The three-year deal will see OECD researchers and pension policy experts explore two main retirement challenges for savers with funding from Standard Life.

The first phase of the JRI aims to identify various approaches to retirement income challenges around the world. The second will explore how diverse workforce needs can be met, both forming part of the broader OECD work program on pensions.

The company Phoenix Group and the intergovernmental organization will identify “innovative approaches to retirement income” used overseas to meet the needs of individuals and society more broadly.

The OECD said it would “assess the pros and cons of these solutions” and the conditions under which they have been used.

It will then aim to analyze the roles that gender, ethnicity and socio-economic status play in shaping saving patterns and behaviors during the second phase.

Engagement is a top concern for employers and many want to understand if the solutions and support they offer are right for their purpose, the two companies said.

“As a result, the initiative will place particular emphasis on how factors such as gender, culture, ethnicity and socio-economic background influence savings attitudes and behaviors and ultimately account, solutions and support,” Standard Life and the OECD announced today (4 March).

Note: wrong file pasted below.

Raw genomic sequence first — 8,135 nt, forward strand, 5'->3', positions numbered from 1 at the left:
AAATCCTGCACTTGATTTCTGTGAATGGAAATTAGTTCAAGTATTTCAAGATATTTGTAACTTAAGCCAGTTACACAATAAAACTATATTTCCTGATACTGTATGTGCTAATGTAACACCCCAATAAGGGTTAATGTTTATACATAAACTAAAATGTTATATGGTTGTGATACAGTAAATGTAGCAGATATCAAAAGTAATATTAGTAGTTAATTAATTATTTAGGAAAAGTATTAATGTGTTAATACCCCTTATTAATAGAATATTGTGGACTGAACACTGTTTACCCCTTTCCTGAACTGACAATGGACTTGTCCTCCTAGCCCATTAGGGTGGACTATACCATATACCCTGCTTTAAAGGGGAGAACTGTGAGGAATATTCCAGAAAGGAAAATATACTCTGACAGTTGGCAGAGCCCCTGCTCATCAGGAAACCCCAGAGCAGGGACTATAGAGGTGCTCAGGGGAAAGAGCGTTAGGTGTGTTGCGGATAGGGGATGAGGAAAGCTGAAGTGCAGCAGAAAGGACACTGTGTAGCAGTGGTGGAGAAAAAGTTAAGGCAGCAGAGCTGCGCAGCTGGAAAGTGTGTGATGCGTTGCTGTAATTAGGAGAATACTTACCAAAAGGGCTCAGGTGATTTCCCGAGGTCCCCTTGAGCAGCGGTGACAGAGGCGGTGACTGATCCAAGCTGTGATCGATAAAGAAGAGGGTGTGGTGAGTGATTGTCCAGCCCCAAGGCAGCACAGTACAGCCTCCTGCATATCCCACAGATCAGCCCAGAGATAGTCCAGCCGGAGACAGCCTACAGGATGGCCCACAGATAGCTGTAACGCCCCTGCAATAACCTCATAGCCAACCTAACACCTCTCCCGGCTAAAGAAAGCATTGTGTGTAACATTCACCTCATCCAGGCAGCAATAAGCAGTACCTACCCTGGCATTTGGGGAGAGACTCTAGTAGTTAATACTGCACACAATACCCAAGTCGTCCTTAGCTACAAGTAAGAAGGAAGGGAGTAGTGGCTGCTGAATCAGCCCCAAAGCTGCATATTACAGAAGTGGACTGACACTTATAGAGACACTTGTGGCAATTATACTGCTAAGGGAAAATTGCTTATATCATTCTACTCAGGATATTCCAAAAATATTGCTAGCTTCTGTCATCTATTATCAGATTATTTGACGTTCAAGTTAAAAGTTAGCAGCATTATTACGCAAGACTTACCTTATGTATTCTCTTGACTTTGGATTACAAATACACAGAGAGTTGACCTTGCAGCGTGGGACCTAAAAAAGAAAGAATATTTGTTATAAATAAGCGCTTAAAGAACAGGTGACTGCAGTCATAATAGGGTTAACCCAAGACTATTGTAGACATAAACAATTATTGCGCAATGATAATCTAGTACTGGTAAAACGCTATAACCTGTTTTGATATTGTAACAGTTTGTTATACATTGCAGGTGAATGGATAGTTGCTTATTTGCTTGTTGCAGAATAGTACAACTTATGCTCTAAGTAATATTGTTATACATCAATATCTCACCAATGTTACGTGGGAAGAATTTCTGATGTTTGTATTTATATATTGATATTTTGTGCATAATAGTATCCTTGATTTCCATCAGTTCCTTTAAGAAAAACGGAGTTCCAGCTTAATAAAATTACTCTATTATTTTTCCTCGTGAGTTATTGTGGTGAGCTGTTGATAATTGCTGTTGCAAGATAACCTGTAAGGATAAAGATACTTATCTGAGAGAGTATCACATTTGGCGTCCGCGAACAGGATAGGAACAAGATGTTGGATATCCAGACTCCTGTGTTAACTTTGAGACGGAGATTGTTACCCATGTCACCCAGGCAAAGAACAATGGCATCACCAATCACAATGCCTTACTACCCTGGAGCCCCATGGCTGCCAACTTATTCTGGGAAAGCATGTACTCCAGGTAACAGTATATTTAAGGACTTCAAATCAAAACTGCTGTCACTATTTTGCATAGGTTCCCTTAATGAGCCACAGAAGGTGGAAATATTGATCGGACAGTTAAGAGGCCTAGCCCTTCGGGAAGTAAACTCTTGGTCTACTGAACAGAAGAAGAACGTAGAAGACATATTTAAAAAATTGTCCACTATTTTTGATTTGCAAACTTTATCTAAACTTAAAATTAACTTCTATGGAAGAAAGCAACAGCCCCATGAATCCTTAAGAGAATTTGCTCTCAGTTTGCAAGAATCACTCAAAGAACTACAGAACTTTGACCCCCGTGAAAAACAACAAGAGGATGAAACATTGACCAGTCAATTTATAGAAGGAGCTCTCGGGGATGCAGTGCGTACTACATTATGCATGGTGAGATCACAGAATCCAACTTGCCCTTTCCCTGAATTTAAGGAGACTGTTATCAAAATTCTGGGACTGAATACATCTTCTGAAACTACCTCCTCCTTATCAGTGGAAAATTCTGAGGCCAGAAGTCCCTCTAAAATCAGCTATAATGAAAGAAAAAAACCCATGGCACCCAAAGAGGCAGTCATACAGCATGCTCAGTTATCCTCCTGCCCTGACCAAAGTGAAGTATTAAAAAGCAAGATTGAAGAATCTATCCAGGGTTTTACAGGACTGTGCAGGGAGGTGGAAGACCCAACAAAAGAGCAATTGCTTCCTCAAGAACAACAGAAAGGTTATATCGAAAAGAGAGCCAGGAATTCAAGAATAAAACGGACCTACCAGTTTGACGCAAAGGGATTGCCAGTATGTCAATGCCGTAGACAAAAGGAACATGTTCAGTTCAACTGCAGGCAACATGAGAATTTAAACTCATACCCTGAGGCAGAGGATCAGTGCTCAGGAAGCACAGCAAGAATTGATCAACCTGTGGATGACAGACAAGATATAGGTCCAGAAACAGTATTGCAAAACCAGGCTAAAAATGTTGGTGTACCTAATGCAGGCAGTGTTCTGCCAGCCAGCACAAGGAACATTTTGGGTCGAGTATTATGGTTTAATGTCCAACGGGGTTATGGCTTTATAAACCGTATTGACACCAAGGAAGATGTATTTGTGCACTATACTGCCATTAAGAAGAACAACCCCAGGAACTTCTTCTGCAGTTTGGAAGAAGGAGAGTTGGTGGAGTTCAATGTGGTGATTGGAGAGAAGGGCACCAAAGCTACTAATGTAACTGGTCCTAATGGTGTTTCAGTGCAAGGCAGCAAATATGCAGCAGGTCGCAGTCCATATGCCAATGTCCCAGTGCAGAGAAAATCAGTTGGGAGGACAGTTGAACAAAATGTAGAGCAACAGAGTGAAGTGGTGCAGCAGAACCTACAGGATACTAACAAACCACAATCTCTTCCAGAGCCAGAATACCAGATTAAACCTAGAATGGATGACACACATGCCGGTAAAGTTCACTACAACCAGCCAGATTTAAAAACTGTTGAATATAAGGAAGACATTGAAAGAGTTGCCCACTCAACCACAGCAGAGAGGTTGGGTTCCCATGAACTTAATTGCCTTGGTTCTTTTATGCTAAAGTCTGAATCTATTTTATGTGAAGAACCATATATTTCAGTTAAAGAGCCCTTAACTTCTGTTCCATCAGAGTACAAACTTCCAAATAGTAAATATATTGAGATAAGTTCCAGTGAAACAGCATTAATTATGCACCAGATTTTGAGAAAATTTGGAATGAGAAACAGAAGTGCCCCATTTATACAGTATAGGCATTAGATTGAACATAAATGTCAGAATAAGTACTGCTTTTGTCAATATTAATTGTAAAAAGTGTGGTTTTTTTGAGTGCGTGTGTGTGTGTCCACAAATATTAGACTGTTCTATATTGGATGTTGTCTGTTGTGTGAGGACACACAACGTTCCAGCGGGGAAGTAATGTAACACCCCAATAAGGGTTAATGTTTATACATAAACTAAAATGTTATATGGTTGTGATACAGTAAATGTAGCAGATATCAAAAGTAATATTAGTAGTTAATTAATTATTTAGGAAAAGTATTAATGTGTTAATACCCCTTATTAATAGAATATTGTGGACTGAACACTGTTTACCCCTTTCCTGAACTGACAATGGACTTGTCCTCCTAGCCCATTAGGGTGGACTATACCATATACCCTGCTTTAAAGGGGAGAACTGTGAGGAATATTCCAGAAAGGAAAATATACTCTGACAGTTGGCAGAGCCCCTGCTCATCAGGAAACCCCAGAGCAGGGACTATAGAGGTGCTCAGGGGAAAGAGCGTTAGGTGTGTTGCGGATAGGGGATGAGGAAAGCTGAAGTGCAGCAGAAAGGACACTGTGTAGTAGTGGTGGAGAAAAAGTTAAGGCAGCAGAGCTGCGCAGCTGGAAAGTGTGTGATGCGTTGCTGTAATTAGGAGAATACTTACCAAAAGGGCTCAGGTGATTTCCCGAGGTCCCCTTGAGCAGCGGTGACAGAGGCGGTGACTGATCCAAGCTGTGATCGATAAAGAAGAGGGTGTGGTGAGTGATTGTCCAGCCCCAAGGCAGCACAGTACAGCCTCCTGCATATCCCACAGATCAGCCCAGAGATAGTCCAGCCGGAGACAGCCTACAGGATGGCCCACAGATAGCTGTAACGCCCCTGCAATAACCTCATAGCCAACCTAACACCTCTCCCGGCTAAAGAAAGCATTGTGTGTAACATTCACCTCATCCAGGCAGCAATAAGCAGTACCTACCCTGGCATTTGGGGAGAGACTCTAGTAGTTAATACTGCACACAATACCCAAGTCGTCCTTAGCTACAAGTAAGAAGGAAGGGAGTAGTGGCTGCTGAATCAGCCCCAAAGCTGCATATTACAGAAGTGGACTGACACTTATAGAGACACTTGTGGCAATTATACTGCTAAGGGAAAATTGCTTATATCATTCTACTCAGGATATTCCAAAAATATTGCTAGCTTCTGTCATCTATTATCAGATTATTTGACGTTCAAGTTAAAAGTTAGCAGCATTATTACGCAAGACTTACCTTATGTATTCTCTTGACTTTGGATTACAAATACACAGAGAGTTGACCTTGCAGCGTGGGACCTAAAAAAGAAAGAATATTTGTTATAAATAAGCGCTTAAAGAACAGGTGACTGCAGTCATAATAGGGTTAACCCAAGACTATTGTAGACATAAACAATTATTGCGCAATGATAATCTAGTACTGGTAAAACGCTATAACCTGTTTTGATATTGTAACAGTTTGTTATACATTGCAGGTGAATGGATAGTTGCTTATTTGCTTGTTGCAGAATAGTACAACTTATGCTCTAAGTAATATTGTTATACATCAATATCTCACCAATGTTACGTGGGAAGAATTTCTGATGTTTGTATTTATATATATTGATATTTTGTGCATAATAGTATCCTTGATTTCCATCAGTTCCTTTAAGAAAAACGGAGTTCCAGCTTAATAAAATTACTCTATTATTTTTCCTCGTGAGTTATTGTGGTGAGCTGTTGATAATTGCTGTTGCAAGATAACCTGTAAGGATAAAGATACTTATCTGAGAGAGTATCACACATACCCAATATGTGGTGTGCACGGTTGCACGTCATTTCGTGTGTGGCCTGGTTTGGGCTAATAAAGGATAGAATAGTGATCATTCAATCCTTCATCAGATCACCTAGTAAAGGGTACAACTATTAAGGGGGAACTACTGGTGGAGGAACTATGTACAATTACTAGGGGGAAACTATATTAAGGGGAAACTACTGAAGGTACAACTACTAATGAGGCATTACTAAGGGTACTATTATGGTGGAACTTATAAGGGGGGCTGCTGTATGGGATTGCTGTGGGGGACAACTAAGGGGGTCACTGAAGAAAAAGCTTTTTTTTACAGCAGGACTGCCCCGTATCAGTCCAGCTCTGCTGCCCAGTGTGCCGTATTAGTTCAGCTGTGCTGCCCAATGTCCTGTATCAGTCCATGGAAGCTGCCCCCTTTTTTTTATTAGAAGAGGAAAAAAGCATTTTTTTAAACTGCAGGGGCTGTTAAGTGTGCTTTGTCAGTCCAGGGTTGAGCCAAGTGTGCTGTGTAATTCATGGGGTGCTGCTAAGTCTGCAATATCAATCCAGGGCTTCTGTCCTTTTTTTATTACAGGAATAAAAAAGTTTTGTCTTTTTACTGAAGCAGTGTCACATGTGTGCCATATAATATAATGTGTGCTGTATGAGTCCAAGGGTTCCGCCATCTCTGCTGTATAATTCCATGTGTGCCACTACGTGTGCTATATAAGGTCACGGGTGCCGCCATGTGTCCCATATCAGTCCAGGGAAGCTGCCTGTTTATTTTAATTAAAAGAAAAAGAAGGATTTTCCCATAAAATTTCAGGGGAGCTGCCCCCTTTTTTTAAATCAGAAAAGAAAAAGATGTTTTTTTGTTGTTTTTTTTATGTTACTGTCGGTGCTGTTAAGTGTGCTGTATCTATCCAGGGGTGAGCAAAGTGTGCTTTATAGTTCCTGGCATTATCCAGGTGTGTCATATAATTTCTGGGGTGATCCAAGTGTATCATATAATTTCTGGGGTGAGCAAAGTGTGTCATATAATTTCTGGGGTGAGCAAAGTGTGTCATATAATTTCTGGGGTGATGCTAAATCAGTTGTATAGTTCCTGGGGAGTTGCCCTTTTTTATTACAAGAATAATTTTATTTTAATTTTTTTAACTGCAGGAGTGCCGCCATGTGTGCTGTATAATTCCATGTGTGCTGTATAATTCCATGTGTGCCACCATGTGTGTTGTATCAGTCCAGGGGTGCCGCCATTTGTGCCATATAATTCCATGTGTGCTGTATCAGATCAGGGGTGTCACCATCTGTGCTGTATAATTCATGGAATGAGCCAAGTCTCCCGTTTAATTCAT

The JRI’s research results will be discussed by the OECD over the next three years, while Standard Life will use them to support both customers and policy makers in the UK.

Standard Life said it hopes eventually to be able to incorporate the results of the initiative directly into the development of its proposal.

“The OECD’s combination of international reach and pension expertise is unrivaled, and we are delighted to embark on this project with them,” said Andy Curran, Chief Executive of Standard Life. “Our goal through the JRI is to foster innovation in how we meet the diverse needs and desires of savers. By integrating additional research on gender, ethnicity, culture and socio-economic factors, the The OECD will help us shorten the time it takes to improve our proposals, taking into account the latest international thinking.

The senior economist in the OECD’s private pensions unit, Pablo Antolin, said retirement income, gender and diversity issues were “important to consider not just in the UK but elsewhere in the world”.

“We argue that to address the key retirement challenges that aging societies present, we need to understand the different perspectives and concerns of different stakeholders in the pension and retirement world,” he added. “This JRI highlights the views and concerns of a key player and will help us in our role of providing policy guidance to decision makers around the world.”


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